Alphabet-owned Google certainly felt the pinch of COVID-19 over the last few weeks of the quarter, but CEO Sundar Pichai identified diversification as key to managing the crisis.
While few would complain when looking at the Google spreadsheets over the last three-months, it might not be living up to the milestones it has set itself in previous years. 13% year-on-year growth could be considered miserly in Google’s standards, but the coronavirus pandemic is a crisis few have experience with.
That said, investors are clearly pleased with the was Pichai and the team are managing the difficulties as share price shot up 8% during pre-market trading.
|Google Q1 Financial Results (USD ($), millions)|
These are all attractive numbers, though coronavirus has inflicted a dent into the business. Pichai highlighted online advertising demand, the core revenue machine of the Alphabet group, was severely weakened from March onwards, as the full-impact of COVID-19 forced society and the economy to close doors.
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In today’s world, where there is still plenty of unrealised profits in the digital economy, making money does not seem to be good enough. Investors demand high-growth year-on-year, partly due to what is available and partly because they have become used to it. This is the challenge which the likes of Google, Amazon and Facebook are facing; matching the success of yesteryear.
But in this period of uncertainty, it does appear to be a case of damage limitation. Like the financial crisis of 2008, everyone will be impacted but Google has somewhat of an advantage.
“…our business is more diversified than it was in 2008,” Pichai said during the earnings call. “For example, Cloud. In the public sector, we are helping governments delivered critical health and social services. We are supporting the state of New York, new online unemployment application system as it deals with a significant increase in demand.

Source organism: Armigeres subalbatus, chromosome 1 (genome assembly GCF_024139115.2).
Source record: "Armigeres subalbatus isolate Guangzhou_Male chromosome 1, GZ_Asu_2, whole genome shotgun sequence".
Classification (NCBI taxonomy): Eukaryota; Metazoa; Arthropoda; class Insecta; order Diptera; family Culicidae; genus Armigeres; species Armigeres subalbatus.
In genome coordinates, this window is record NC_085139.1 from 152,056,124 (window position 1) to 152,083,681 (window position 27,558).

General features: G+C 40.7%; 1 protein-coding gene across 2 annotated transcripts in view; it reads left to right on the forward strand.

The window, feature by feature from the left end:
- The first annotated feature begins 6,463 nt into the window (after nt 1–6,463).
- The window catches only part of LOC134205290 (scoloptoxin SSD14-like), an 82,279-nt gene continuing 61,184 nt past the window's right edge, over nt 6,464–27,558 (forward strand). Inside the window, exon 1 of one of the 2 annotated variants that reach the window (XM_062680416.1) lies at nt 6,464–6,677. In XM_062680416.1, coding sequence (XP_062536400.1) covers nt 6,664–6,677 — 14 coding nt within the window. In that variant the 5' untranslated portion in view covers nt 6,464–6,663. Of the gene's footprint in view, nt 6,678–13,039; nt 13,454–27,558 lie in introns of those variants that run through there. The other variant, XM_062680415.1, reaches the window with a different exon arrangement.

“In retail, we have held Loblaw, one of Canada’s largest food retailers, and Wayfair, scale to support exponential traffic increases. We are helping communication companies adapt to new behaviour patterns. Vodafone is using Google Cloud platform to help that analyse network traffic flows to keep everyone connected, and we are helping Unity Technologies keep real time online games stay up and running.”
Google Cloud is the business unit which is perhaps profiting the most from the current crisis as more companies are forced through a digital transformation programme to embrace cloud solutions and enable workforce mobility. Some might complain about Google sinking billions into the Moonshot Labs every year, but this is the very reason why.
The more diversified revenues are, the more resilient a business is when faced with turmoil, irrelevant as to whether it is precedented or unprecedented. Google now has online advertising, cloud and video as three major sources, with plenty more bubbling away.
Over the three-month period, Alphabet CFO Ruth Porter said revenues for the Other Bets unit were $135 million, while operating loss was $1.1 billion. This might seem like a remarkable number, but these losses could eventually turn into the next Moonshot Graduate to make billions for the Group. Let’s not forget, the cloud business unit, YouTube, Maps and Android were all cultivated in these labs.
Currently in the experimental unit is Google’s self-driving car project Waymo, a delivery service using specialized drones known as Wing, life science tech unit Verily, smart city initiative Sidewalk Labs and Makani, an attempt to create renewable energy from propellers on airborne kites. Outside of these homegrown experiments, Google purchased Fitbit for $2.1 billion last year, taking it into the world of wearables.
Each quarter, the core advertising business unit brings in billions in profit, but dependence on these revenues are lessened. As the alternative revenue streams gather momentum, Google becomes more diversified and much more capable of managing global crisis’ which could cripple rival firms.